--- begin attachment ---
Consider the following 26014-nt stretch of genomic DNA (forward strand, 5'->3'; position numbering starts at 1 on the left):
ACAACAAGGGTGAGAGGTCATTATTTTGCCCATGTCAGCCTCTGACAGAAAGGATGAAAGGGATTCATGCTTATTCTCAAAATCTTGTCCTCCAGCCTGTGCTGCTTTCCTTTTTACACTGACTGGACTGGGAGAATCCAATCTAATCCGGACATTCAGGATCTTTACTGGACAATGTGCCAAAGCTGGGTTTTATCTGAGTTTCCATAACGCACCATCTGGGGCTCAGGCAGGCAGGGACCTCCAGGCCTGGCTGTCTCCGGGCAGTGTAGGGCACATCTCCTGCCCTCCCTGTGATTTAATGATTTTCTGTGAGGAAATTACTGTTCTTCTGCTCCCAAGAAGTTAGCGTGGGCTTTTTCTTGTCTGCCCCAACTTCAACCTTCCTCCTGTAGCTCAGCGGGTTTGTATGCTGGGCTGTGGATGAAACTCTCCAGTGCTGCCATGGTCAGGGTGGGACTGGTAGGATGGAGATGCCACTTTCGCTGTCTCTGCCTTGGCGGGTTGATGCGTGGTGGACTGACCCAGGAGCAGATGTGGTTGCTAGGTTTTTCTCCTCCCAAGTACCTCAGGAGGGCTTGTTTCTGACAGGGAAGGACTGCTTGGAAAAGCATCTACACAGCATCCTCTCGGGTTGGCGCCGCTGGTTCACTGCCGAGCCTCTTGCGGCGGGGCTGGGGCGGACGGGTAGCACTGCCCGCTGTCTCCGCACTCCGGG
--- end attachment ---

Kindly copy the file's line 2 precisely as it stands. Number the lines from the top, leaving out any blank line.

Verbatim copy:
ACAACAAGGGTGAGAGGTCATTATTTTGCCCATGTCAGCCTCTGACAGAAAGGATGAAAGGGATTCATGCTTATTCTCAAAATCTTGTCCTCCAGCCTGTGCTGCTTTCCTTTTTACACTGACTGGACTGGGAGAATCCAATCTAATCCGGACATTCAGGATCTTTACTGGACAATGTGCCAAAGCTGGGTTTTATCTGAGTTTCCATAACGCACCATCTGGGGCTCAGGCAGGCAGGGACCTCCAGGCCTGGCTGTCTCCGGGCAGTGTAGGGCACATCTCCTGCCCTCCCTGTGATTTAATGATTTTCTGTGAGGAAATTACTGTTCTTCTGCTCCCAAGAAGTTAGCGTGGGCTTTTTCTTGTCTGCCCCAACTTCAACCTTCCTCCTGTAGCTCAGCGGGTTTGTATGCTGGGCTGTGGATGAAACTCTCCAGTGCTGCCATGGTCAGGGTGGGACTGGTAGGATGGAGATGCCACTTTCGCTGTCTCTGCCTTGGCGGGTTGATGCGTGGTGGACTGACCCAGGAGCAGATGTGGTTGCTAGGTTTTTCTCCTCCCAAGTACCTCAGGAGGGCTTGTTTCTGACAGGGAAGGACTGCTTGGAAAAGCATCTACACAGCATCCTCTCGGGTTGGCGCCGCTGGTTCACTGCCGAGCCTCTTGCGGCGGGGCTGGGGCGGACGGGTAGCACTGCCCGCTGTCTCCGCACTCCGGG